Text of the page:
Sustainable development has become an increasingly important policy issue for current and future governments. Two landmark events have substantially changed the capital market policy landscape since 2015, when international agreements were established with the adoption of the UN 2030 Agenda and the Paris Climate Agreement. The Paris agreement, in particular, stipulates a shift in financial flows towards low-carbon and climate-resilient development.
Finland has taken an active and ambitious approach to tackling climate change and promoting environmentally and socially sustainable development. After the release of the report by Intergovernmental Panel on Climate Change in November 2018, eight parties in Parliament set up a national working group and agreed on common and unified climate policy goals facilitating the implementation of the Paris Agreement in the coming years. As part of Finland’s National Energy and Climate strategy for 2030, the Finnish Government has already submitted a bill to Parliament which would ban coal-fired power and heating generation as of 2029.
In order to promote transparency, Finland was one of the first countries in the world to incorporate sustainable development in its 2019 Government budget. In accordance with the Government report on implementing the UN 2030 Agenda, Finland is focusing on two concrete priority areas: a carbon-neutral and resource-wise Finland, and a non-discriminating, equal and highly skilled Finland. The budget’s new analysis section will help to identify and monitor how much funding the budget allocates for promoting sustainable development.
Time to take a more holistic view?
It is evident that sustainable development trends have been feeding through to capital markets and even to sovereign issuance since the adoption of the UN 2030 Agenda.
Green bonds, specifically earmarked bonds to be used for climate and environmental projects, have been a household solution for corporates and public agencies to address sustainability issues. The growth of the green bond market clearly demonstrates the success of the product as a modern project-funding tool.
Many sovereign issuers have also studied prospects to issue green bonds. The conclusions, however, are not that clear cut. Some issuers have successfully presented new green bond maturity lines as part of their conventional bond curves. Other issuers, including Finland, do not view earmarked project bonds as a perfect match to fund the general budget. Issuers with limited debt issuance volumes have taken a view of preferring to allocate their scarce activities in nominal bonds to secure their liquid sovereign curve. In the case of Finland, launching a green bond programme would not help the liquidity of our nominal benchmark bonds.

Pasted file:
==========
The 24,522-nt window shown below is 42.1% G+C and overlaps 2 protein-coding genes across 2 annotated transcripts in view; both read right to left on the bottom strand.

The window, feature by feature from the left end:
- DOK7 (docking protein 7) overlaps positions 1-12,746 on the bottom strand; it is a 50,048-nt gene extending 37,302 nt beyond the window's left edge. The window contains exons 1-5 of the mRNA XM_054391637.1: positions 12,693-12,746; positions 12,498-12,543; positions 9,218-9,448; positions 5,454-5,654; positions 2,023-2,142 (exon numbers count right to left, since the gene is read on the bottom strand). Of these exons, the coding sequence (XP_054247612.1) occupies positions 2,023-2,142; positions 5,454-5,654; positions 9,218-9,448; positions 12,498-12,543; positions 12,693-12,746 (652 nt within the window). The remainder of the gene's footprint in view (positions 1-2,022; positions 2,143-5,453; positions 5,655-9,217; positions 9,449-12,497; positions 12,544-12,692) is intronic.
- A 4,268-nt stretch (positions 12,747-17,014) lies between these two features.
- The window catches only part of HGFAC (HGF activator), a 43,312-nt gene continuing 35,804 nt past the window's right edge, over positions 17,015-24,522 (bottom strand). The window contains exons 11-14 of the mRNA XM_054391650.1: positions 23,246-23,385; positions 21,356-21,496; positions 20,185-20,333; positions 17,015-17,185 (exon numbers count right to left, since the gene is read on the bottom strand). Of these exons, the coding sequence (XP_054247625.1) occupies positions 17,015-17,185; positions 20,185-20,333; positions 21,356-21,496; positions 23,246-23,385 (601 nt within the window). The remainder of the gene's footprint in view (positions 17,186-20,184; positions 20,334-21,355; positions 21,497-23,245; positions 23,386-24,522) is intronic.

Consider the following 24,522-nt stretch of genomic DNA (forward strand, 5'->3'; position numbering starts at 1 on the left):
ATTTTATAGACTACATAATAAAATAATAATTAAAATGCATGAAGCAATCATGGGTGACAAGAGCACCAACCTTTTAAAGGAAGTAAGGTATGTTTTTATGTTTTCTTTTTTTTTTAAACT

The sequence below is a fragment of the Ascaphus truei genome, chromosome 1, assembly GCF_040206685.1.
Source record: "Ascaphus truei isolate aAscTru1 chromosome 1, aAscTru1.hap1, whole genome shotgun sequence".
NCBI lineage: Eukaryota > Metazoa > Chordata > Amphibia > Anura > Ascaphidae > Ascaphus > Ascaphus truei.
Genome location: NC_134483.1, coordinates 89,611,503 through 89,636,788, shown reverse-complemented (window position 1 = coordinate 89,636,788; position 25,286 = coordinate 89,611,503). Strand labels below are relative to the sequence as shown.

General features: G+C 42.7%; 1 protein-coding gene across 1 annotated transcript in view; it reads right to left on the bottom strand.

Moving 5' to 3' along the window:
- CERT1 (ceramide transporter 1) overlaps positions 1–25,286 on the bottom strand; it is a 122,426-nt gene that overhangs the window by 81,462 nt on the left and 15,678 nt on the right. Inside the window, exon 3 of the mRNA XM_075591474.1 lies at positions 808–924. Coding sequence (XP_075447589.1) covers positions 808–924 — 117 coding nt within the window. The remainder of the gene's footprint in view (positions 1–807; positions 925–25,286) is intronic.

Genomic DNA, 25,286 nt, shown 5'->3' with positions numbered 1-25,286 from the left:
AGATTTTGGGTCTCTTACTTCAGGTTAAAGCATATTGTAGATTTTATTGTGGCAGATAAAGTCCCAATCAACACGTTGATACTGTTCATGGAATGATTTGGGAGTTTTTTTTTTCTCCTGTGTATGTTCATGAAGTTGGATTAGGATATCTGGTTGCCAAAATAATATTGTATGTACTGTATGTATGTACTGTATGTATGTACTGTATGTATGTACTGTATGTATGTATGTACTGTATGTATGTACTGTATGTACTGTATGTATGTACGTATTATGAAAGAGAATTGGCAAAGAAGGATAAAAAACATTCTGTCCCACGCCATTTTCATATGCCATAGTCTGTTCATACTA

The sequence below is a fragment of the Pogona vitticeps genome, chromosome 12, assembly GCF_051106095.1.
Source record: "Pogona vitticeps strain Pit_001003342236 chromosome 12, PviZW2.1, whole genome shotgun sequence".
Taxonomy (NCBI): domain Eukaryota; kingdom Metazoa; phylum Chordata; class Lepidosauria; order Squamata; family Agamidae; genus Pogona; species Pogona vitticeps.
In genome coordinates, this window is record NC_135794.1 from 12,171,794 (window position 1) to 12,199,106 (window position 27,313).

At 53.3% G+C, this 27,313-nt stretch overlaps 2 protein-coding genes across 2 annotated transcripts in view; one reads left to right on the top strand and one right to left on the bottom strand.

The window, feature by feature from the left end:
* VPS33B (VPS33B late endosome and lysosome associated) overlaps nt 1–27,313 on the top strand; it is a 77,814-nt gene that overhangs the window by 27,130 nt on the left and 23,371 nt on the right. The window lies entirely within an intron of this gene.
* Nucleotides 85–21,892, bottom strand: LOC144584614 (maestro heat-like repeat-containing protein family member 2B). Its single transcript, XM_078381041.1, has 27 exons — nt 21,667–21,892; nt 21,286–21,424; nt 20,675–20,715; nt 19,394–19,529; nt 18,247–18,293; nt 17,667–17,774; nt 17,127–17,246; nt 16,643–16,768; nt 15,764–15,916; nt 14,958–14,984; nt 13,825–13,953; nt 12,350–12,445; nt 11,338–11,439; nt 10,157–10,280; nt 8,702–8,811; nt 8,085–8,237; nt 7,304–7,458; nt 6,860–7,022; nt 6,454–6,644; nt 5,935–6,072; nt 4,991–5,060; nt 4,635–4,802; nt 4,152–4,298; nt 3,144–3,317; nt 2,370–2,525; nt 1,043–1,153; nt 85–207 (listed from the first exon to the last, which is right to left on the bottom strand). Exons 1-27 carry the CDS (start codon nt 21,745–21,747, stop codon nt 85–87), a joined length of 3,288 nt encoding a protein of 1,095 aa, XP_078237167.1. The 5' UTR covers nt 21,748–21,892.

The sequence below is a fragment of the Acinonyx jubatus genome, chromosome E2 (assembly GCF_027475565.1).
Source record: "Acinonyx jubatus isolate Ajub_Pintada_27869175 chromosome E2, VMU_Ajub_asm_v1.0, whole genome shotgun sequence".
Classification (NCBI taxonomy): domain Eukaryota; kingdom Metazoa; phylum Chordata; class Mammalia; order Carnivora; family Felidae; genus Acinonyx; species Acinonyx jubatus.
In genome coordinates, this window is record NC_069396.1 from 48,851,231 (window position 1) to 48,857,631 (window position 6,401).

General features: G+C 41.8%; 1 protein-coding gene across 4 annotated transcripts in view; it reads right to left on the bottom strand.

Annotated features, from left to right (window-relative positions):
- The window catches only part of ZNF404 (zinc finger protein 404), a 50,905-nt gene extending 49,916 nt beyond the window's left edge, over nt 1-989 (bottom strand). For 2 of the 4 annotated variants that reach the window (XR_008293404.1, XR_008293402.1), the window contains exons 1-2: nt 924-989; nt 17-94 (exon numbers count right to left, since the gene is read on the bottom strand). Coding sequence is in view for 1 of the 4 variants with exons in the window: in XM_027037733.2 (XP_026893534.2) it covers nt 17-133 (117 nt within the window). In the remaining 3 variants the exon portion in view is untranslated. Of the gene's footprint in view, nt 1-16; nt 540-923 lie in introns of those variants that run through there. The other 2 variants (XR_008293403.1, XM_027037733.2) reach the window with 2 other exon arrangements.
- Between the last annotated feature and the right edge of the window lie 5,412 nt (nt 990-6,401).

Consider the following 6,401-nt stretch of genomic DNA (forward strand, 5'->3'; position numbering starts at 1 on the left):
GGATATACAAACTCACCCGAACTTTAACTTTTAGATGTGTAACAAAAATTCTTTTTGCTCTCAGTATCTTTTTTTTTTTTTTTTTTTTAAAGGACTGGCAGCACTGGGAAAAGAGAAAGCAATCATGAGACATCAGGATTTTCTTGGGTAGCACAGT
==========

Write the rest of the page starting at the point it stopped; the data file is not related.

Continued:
Frankly, there is a certain mismatch between the scope of sovereign issuance and green bonds. Sovereign governments have broader policy objectives than just narrow economic goals or individual schemes the project bond funding is typically used for. Sovereign bond issuance reflects broad government policy initiatives which have a wider and more far-reaching scope and perspective. One can argue that the overall commitment of the government on sustainable development defines the sustainable or even the green nature of its nominal government bonds.
The Finnish State Treasury sees major advantages in an alternative approach toward institutionalising sustainable and green ratings for sovereigns. By providing a more holistic and longer-term perspective to focus on Environmental, Social and Governance (ESG) factors when assessing the country risk of an individual issuer, the ratings would serve sovereign fixed income investors and sustainably responsible sovereign issuers perfectly.
The convergence of the traditional credit rating approach and ESG analysis is already beginning to take place. Institutional investors are applying ESG frameworks to provide further input into their sovereign risk scenario assessments. Rating agencies are designing new products taking more thoroughly into account ESG aspects in their rating services. Besides, there is a need for sovereign issuers to be more proactive and transparent in providing information for investors on government initiatives and actions to promote environmental, social and governance issues. This is exactly what Finland as a sovereign issuer is highly committed to doing in the future.
The key function of the State Treasury is to safeguard the liquidity and funding for the central government. In 2018, the Republic of Finland successfully fulfilled its EUR 14.1 billion issuance programme. The net borrowing amounted to EUR -0.9 billion. For 2019, the scale of our financing programme is similar. The overall gross borrowing requirement, including short-term funding, will be EUR 15.1 billion.
Keeping our bonds attractive to investors remains our long-term goal. We believe that Finland’s strong credit outlook and commitment to sustainable development will support our bonds and serve all socially and environmentally responsible investors in the coming years.
Teppo Koivisto is Director of Finance and Head of the Finance Division at the State Treasury of Finland. Mr Koivisto is in charge of the central government debt management function, which includes funding, liquidity management, investor relations and interest rate risk positioning of the government debt.